One-off campaigns or clever sales pitches just don’t work anymore to convert prospects into attendees, members, and loyal brand ambassadors. People need time to get to know you, explore your offerings, understand your value, and come to trust that you will deliver on your promises. They undergo a journey from awareness to consideration to decision. Creating a customer journey map can help you take a more precise, strategic approach to guiding prospects along that journey.
What is a customer journey map?
A customer journey map is a diagram of all the steps prospects go through when engaging with your organization. It includes how they first learned about you, the research and education they undergo in their decision-making process, and the action steps they take along the way—from signing up for your email list to attending your events.
At the heart of a customer journey map is the customer. To most effectively move prospects along their journeys, you must become very familiar with their wants, needs, and pain points. What are their goals? What keeps them up at night? Get to know your customer so you know how to help them.
What are the stages of the customer journey?
The initial stages of the customer journey are awareness, consideration, and decision. If you’re successful in these three phases, some members will continue on to become loyal brand ambassadors.
This is where a customer first learns about your brand. They might have read one of your blog posts, seen a testimonial, viewed a Facebook ad, or heard about you from a colleague.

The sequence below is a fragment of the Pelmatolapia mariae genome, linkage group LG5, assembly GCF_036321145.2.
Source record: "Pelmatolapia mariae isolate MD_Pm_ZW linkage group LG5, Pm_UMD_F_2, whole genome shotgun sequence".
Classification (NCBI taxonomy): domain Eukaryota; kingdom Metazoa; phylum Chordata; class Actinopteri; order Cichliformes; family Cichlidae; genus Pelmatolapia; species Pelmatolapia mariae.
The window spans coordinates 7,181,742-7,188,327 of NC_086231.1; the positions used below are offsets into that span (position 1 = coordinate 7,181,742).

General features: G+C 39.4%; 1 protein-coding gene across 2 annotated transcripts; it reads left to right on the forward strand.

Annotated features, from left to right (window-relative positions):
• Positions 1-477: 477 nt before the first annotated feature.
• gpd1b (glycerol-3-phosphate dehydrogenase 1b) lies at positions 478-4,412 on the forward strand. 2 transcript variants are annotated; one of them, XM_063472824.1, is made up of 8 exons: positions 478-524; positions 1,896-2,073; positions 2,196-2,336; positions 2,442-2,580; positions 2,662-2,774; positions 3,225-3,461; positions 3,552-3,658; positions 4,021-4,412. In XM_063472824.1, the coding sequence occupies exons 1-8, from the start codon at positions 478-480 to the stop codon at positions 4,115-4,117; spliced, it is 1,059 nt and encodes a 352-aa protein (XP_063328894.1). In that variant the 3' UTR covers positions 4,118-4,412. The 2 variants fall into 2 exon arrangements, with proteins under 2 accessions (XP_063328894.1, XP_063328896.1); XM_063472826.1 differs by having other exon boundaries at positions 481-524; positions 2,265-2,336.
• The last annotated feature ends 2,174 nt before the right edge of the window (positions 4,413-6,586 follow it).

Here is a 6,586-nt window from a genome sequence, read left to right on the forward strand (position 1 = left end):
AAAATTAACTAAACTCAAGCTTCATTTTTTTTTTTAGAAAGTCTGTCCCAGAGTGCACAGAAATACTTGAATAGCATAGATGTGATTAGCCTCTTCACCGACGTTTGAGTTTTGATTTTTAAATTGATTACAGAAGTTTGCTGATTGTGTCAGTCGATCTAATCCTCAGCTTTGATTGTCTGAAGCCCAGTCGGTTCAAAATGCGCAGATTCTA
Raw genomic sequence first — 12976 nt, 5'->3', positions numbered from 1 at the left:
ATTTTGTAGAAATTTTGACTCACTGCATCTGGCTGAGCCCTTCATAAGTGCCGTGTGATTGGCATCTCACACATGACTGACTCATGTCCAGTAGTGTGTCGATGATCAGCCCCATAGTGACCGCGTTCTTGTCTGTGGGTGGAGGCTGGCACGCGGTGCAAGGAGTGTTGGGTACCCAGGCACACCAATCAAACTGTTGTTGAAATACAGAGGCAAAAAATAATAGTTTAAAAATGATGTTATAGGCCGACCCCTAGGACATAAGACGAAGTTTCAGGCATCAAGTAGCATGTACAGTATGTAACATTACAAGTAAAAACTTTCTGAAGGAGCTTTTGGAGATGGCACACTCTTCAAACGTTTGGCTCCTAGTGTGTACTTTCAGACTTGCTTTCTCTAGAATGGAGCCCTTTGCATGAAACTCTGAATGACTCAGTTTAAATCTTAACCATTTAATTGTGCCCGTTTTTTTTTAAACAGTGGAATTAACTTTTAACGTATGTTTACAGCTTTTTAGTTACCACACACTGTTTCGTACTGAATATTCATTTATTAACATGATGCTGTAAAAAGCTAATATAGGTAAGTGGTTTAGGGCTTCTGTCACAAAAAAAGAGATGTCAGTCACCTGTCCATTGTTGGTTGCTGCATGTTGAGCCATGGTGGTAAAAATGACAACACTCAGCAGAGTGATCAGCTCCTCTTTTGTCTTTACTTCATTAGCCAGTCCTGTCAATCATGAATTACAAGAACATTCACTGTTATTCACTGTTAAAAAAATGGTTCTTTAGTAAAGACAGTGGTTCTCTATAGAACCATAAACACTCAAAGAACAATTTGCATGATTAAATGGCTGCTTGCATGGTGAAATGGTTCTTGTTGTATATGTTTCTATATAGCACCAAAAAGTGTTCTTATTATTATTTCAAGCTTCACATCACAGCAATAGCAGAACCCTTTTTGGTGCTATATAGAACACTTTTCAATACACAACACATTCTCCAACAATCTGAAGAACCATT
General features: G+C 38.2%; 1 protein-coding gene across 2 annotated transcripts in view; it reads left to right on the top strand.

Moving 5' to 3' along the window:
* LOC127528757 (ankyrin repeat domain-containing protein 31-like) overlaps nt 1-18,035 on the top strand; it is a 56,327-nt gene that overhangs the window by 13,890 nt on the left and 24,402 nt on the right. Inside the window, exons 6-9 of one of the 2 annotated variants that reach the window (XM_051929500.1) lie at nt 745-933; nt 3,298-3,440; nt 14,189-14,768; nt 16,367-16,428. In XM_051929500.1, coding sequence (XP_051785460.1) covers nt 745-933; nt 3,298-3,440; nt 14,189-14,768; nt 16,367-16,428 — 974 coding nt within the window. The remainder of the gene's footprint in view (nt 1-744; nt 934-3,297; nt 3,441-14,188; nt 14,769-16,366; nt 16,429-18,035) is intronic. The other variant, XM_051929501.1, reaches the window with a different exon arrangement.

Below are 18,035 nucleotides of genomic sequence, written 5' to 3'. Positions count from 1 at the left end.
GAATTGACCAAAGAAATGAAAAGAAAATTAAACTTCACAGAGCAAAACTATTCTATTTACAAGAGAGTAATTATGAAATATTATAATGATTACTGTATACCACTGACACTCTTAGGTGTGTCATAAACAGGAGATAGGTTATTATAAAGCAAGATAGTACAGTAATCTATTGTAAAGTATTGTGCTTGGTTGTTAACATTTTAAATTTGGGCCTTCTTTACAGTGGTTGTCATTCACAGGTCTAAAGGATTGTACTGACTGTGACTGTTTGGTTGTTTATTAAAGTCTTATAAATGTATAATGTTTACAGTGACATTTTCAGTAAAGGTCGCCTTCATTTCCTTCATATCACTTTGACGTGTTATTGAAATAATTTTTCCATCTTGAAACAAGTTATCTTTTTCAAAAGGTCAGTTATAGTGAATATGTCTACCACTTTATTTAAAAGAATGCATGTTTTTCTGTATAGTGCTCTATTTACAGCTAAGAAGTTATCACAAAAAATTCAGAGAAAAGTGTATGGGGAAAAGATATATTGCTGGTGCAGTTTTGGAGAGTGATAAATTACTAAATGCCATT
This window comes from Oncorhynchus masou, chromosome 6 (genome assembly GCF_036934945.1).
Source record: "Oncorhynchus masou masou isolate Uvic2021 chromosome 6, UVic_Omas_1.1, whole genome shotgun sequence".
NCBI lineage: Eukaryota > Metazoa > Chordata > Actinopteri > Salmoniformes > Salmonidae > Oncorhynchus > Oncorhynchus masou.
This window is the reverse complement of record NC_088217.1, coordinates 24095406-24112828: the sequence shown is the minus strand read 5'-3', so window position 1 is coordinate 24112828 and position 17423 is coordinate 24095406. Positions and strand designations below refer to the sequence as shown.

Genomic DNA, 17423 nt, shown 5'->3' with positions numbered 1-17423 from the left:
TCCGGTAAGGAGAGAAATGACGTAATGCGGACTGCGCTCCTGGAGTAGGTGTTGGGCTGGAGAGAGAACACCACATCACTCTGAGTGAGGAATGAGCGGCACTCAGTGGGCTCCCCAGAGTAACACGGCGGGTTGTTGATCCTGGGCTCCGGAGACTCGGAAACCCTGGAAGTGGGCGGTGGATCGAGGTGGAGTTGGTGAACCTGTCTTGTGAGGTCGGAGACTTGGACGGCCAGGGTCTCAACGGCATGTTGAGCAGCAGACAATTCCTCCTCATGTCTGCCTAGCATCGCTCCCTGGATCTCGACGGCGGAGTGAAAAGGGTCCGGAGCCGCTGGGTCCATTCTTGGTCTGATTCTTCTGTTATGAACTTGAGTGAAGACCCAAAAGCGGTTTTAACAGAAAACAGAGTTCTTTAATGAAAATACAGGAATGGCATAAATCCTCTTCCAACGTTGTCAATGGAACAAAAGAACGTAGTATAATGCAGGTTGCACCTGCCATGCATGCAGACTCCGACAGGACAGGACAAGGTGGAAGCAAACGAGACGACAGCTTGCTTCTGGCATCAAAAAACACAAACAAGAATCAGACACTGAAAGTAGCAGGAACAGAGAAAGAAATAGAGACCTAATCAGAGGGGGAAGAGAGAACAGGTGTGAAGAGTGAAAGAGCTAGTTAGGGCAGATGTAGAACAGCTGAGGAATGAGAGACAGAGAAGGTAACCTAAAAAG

For most organizations, increasing brand awareness is an active pursuit. It might include the following tactics:
- Publish free educational content
- Create blog posts, webinars, tools, templates, or guides
- Use video to inform while showcasing your authentic brand persona
- Publish a free email newsletter
- Promote content via social media posts and paid ads
Avoid making a sales pitch in the initial stages of the customer journey. This is your chance to engage prospects and build trust by providing valuable resources with no strings attached.
Once a prospect is aware of your organization, they will likely undergo a period of consideration. In this stage, they’re not quite ready to take action, but they are interested in learning more.
Move people toward a decision by providing content that will help them see whether your organization can solve their pain points. Be aware that it could take a while—perhaps 10 or more touch points. This is still not the time for a sales pitch. Focus instead on your value proposition and what’s in it for the customer.
Useful tactics for the consideration stage:
- Case studies, reviews, and testimonials
- How-to content that showcases your events, products, and offerings
- Demo videos, product descriptions, and data sheets
- Social media ads that lead to free downloadable content
At the same time your prospects evaluate your organization, you should also evaluate your prospects. Qualify your leads in this stage so you know where to focus your time, effort, and budget.
How long the customer journey lasts depends on many factors, including the cost of your product, length of the engagement, complexity of the offer, and more. Regardless, at some point, you will need to make a pitch and ask for a decision so you and your prospect can move forward.
Useful tactics for the decision stage:
- Ask your social media followers to sign up for your email list
- Make limited-time offers that create urgency
- Run Facebook ads that lead to landing pages with gated content
- Send direct mail promotions
- Call high-quality leads to make a personal connection
The tactics you choose may depend on the lead score of your prospects. For example, actively engaged prospects might receive additional communications and special promotions. High-quality leads might warrant a phone call or premium direct mail piece. Less active prospects might be moved to an automated email list.
Your guide to relationship marketing
Mapping the entirety of your customer journey may seem daunting, but don’t worry. You’re really just creating a simple guide for efficient relationship marketing. Start with the three broad categories: awareness, consideration, and decision. Then fill in each with details on goals, tactics, specific content, KPIs, and metrics for measurement.
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